The Kremlin is making strategic use of fear and scare tactics against the Russian people, telling them they are in grave danger of being killed by NATO unless Russia defends them.
Mike Mears, the former director of human capital for the CIA, says analysis of Russian news reports reveals a “targeted” propaganda strategy that plays on the fear and uncertainty faced by many Russians who might think quite differently about the war if they had access to more information.
“[Russia is] using techniques with a very isolated singular message, striking fear into the native Russians that NATO is going to come after you, or some other crazy story for the night. By precluding all other information, and watching this on television, that's sort of the message that takes over … that only Putin can protect you. There [are] things to be worried about and fearful of, but only Putin can protect you,” Mears said in an interview with the National Interest.
Intercepted phone calls made public by Ukraine reveal how Russian soldiers have been manipulated as well. “The intercepted phone calls that I can see are those provided by the Ukrainian side. So, they obviously let the best ones out. But that's what you see … in those intercepts on the calls home is exactly that [manipulation],” Mears said.
In one intercept released by Ukraine and recalled by Mears, a Russian soldier tells his family that, after initially thinking he was coming to help Ukrainians, he realized they don’t want Russia’s “help” and have no interest in being taken over. In another call recounted by Mears, a Russian soldier remarks that he hasn’t seen any Nazis in Ukraine and doesn’t understand why he is risking his life and losing friends for the war.
Ukraine is doing a strong job of telling its story, but Russia’s move to “black out” Western news continues to have quite an impact on public opinion. While some within Russia are able to view Western news, experts say that countless Russians aren’t seeing Western coverage, raising questions about the troubling extent to which the Russian public is being lied to and manipulated.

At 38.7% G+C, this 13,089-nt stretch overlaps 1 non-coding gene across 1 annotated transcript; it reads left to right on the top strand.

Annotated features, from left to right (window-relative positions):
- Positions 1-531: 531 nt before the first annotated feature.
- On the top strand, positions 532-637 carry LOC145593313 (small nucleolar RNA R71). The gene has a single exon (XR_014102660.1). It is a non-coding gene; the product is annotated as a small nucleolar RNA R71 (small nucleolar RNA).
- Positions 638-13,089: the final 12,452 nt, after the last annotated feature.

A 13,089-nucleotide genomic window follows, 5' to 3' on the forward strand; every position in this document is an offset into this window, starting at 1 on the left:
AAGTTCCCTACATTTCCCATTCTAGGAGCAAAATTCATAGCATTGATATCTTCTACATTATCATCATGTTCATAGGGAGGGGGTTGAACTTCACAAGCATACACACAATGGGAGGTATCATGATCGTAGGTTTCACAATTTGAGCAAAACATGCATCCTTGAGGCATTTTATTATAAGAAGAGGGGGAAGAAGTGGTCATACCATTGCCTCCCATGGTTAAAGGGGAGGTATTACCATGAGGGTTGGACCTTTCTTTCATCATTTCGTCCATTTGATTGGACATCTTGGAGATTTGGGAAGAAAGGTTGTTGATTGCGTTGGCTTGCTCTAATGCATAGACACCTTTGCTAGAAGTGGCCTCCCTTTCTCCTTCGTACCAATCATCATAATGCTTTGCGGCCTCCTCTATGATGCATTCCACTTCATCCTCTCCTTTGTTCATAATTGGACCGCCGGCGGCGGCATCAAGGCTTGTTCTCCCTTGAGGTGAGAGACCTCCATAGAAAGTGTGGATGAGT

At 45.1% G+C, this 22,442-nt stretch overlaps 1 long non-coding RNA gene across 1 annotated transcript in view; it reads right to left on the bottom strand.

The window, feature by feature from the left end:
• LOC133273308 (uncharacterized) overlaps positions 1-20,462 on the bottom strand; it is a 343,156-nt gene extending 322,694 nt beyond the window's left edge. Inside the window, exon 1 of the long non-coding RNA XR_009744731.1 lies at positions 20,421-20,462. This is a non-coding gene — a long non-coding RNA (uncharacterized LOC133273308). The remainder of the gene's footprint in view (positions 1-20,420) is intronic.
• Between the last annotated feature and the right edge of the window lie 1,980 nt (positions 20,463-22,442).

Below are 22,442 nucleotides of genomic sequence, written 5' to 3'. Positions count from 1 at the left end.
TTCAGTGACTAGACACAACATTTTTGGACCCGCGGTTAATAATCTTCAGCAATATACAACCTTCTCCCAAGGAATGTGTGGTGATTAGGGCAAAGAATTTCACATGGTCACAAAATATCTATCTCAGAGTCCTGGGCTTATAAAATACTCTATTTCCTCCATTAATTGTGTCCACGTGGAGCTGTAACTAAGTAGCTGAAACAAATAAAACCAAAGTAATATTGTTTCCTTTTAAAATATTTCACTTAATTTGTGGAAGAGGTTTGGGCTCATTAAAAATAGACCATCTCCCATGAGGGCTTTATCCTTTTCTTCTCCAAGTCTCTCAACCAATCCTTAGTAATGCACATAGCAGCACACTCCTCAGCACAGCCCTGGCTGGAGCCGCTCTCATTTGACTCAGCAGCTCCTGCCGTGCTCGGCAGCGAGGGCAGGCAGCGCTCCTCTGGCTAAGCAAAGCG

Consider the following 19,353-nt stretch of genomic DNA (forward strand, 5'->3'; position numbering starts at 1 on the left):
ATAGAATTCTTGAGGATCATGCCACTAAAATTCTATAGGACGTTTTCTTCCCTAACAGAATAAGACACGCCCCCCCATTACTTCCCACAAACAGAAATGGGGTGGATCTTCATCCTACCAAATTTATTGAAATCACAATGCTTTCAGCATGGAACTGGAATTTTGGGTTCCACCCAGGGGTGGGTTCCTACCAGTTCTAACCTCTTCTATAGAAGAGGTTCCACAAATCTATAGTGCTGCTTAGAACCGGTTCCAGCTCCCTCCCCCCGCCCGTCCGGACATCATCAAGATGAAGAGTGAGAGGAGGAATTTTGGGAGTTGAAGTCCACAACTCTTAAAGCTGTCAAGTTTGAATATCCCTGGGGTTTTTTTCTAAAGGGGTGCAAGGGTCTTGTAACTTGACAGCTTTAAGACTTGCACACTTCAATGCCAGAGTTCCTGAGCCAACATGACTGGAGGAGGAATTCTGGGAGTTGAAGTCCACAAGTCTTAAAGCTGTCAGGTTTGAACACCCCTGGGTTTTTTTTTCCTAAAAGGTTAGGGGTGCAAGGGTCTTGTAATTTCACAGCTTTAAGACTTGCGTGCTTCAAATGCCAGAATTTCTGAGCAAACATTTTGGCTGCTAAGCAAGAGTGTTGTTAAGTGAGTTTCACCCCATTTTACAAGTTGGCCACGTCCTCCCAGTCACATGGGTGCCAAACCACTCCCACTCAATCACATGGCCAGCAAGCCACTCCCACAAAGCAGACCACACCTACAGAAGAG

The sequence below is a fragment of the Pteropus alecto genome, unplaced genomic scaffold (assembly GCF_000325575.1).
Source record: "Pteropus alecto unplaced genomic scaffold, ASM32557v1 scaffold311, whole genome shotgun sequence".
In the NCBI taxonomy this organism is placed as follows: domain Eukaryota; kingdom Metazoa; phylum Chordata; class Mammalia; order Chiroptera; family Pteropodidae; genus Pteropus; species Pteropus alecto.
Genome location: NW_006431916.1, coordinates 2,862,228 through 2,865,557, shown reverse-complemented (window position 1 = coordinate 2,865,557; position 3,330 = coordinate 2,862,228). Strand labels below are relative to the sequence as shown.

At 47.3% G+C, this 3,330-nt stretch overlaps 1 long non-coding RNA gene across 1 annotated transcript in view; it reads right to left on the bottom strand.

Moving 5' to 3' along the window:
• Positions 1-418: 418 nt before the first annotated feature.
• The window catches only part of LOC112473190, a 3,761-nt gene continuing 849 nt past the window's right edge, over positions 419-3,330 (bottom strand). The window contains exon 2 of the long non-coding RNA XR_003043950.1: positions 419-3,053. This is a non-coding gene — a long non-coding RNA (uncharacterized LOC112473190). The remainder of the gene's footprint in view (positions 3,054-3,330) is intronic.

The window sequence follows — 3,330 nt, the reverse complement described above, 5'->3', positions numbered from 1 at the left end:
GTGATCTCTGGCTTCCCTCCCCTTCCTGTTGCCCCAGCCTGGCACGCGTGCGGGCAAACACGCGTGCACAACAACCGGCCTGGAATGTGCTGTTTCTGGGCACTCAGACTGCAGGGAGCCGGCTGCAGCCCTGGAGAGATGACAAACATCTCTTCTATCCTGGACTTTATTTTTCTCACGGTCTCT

“Each side uses a different method. And one of them is simply taking the truth and blowing it out in a form and story format—visually and so on. And then the other side, obviously, is using the worst of propaganda techniques,” Mears noted.
Interestingly, Mears cited a number of known instances in which individuals have simply used open-source research on available facts and information to essentially “disprove” and “negate” claims in Russian state-run media.
“Numerous times the Russians have gone out again with video or visuals and said such and such. And then somebody on the internet gets the GPS coordinates to show it was totally false, or they can show the bullets came from this side, not that side … so the story is totally false,” Mears explained.
Kris Osborn is the defense editor for the National Interest. Osborn previously served at the Pentagon as a Highly Qualified Expert with the Office of the Assistant Secretary of the Army—Acquisition, Logistics & Technology. Osborn has also worked as an anchor and on-air military specialist at national TV networks. He has appeared as a guest military expert on Fox News, MSNBC, The Military Channel, and The History Channel. He also has a Master’s Degree in Comparative Literature from Columbia University.